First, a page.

ACCC cracks down on free range claims

Declar­ing a crack­down on claims by poul­try pro­duc­ers of free range” eggs or birds (or sim­i­lar expres­sions), the Aus­tralian Com­pe­ti­tion and Con­sumer Com­mis­sion (ACCC) has accused a num­ber of Aus­trali­a’s main chick­en sup­pli­ers of engag­ing in mis­lead­ing and decep­tive con­duct regard­ing the pro­mo­tion and sup­ply of their prod­ucts. The ACCC has indi­cat­ed that it will con­tin­ue to take action to ensure that claims made about the abil­i­ty of birds to move or roam are accu­rate, and that all mar­ket par­tic­i­pants adhere to rel­e­vant laws.

Turi Foods, which sup­plies La loni­ca brand chick­ens, has been ordered to pay a $100,000 fine end­ing a legal bat­tle ini­ti­at­ed by the ACCC. In Aus­tralian Com­pe­ti­tion and Con­sumer Com­mis­sion v Turi Foods Pty Ltd (No 2) [2012] FCA 19, the ACCC alleged that Turi Foods incor­po­rat­ed false and mis­lead­ing claims into their adver­tis­ing, por­tray­ing that La loni­ca chick­ens were housed in an envi­ron­ment of sub­stan­tial space, allow­ing the ani­mals to roam freely. How­ev­er, the ACCC alleged that with coups con­tain­ing up to eigh­teen chick­ens a square metre and this high pop­u­la­tion den­si­ty pre­clud­ing any move­ment, the chick­ens were not free to roam’. The ACCC suc­ceed­ed in prov­ing that the birds were not free to roam, and that, there­fore, the rep­re­sen­ta­tions to that effect were misleading.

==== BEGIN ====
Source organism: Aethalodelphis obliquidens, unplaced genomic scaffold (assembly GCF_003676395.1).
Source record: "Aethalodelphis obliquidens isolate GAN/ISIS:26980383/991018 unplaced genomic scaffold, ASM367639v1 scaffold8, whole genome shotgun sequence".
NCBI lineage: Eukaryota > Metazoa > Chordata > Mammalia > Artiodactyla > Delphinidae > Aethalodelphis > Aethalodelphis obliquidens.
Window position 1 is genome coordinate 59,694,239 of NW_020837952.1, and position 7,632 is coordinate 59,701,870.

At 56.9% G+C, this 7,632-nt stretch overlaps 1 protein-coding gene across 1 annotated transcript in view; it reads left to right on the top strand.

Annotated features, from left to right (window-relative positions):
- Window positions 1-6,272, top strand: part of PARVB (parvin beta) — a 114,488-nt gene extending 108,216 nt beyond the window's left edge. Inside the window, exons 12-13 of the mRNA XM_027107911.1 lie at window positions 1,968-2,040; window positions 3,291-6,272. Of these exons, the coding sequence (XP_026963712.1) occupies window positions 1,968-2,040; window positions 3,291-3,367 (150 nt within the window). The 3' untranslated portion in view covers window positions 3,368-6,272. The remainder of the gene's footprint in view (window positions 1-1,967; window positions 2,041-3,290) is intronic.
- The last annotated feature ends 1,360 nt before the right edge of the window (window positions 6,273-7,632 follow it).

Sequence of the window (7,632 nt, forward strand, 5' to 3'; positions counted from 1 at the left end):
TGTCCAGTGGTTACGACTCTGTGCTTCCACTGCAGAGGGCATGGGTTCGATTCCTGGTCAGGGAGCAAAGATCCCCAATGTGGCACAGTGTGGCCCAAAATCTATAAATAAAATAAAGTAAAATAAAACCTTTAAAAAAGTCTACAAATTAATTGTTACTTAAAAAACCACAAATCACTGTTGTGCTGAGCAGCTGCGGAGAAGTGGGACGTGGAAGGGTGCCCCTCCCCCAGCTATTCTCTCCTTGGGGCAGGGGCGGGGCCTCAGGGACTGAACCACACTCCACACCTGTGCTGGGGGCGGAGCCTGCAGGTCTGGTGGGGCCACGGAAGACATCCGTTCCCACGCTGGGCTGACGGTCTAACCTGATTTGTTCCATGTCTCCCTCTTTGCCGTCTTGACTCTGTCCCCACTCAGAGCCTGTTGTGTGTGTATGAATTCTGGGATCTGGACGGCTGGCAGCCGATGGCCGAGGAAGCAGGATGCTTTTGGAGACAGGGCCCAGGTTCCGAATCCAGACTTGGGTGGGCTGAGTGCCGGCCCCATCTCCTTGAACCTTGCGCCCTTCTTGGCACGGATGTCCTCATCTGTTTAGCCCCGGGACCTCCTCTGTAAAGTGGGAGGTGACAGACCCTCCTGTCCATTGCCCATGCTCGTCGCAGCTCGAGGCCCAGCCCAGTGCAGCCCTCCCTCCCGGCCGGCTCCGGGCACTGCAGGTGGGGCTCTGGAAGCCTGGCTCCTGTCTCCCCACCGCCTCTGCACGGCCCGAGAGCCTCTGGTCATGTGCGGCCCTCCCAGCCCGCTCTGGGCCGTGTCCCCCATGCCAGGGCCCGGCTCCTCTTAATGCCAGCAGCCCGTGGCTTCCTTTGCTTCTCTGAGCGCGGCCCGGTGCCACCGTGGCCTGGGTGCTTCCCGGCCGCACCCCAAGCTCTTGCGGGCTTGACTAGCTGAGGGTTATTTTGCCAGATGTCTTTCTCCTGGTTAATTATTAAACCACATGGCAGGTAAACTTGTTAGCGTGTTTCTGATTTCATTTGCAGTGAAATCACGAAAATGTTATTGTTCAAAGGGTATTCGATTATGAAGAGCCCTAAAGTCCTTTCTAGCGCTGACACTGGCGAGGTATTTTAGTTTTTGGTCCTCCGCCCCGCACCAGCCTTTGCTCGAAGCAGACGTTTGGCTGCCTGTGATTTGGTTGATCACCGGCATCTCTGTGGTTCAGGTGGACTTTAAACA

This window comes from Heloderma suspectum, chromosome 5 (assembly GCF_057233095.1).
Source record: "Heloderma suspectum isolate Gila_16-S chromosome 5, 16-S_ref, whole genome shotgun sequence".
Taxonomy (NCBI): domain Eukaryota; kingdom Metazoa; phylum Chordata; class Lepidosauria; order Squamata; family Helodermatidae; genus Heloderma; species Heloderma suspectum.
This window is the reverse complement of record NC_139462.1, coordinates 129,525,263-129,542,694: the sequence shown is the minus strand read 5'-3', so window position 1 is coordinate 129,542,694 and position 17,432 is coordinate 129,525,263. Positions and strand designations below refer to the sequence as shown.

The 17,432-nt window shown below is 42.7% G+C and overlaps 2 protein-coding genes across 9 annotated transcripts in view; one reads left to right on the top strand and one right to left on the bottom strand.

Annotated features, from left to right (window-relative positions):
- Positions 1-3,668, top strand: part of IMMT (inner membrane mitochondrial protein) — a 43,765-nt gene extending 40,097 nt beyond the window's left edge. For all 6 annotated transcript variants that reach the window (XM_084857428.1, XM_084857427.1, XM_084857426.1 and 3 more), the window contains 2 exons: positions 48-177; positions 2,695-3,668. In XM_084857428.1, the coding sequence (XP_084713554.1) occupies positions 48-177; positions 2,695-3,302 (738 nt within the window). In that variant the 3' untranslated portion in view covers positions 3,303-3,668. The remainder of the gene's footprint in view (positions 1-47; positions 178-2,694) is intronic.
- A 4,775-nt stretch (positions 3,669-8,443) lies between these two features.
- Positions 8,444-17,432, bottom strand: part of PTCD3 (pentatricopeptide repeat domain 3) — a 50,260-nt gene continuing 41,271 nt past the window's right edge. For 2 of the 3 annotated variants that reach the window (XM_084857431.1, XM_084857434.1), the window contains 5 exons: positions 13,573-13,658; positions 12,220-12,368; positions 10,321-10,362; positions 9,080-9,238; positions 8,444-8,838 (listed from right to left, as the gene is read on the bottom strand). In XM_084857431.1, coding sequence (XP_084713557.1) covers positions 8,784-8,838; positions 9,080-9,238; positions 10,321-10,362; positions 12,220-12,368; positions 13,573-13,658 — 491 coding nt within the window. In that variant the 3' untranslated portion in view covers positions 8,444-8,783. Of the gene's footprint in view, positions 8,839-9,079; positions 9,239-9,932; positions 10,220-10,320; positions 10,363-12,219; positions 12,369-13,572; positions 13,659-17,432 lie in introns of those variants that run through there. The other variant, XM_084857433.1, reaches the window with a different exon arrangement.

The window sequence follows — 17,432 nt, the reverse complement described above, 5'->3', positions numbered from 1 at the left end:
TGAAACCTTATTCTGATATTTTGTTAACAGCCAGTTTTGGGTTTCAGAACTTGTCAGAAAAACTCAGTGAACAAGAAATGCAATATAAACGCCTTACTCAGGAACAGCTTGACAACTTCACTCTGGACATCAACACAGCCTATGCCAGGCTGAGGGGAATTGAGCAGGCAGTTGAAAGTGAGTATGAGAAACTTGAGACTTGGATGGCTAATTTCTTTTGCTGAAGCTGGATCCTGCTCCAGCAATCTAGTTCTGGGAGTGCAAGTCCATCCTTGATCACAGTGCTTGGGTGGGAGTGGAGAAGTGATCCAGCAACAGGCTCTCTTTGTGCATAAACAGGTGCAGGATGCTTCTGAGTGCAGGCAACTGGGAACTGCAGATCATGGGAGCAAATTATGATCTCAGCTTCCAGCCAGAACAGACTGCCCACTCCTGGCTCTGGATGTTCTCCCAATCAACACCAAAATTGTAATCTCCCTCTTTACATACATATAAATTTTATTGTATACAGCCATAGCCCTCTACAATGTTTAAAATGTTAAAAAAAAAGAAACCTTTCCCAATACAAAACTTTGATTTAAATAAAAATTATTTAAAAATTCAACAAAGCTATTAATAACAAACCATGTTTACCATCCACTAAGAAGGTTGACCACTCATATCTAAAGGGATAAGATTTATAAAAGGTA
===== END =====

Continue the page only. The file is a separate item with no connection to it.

Recent­ly, the use of expres­sions like barn laid’, free to roam’ and cage free’ have increased on pack­ag­ing and in adver­tis­ing of eggs and poul­try prod­ucts. Con­sumer advo­cates and ani­mal wel­fare activists believe com­pa­nies have intro­duced these feel good’ expres­sions to encour­age the con­sumer to pay a pre­mi­um for these prod­ucts by appeal­ing to the cus­tomer’s eth­i­cal sensibilities.

The head of the Aus­tralian Meat Chick­en Fed­er­a­tion claims the term free to roam’ is used by pro­duc­ers as a way to explain that the chick­ens are not kept in cages but rather are housed on the floors of large barns where they are able to move freely with­out the con­straint of barriers.

Irre­spec­tive of the rea­son­ing, it is clear that the ACCC is mon­i­tor­ing the use of these expres­sions, and will take action if it believes that the phras­es do not accu­rate­ly rep­re­sent the abil­i­ty of the birds to roam freely”.

How­ev­er, what does cause con­fu­sion and some frus­tra­tion amongst con­sumer groups, ani­mal wel­fare organ­i­sa­tions and chick­en pro­duc­ers, is the lack of any agreed def­i­n­i­tion or set of Aus­tralian stan­dards in respect of terms such as free to roam” or free range”.

This recent deci­sion and the increased activ­i­ty by the reg­u­la­tor are impor­tant for any­one involved in the indus­try. How­ev­er, more than that, any pro­duc­er or sell­er must take care to ensure that the labelling and mar­ket­ing of their goods is accu­rate. In par­tic­u­lar, sell­ers should ensure that extra care is tak­en when using terms that may mean one thing to an expert in the trade, but which may be inter­pret­ed very dif­fer­ent­ly by the aver­age con­sumer, so that it is clear that the term is not like­ly to mis­lead, and expose the busi­ness to sig­nif­i­cant adverse pub­lic­i­ty, and sig­nif­i­cant mon­e­tary penalties.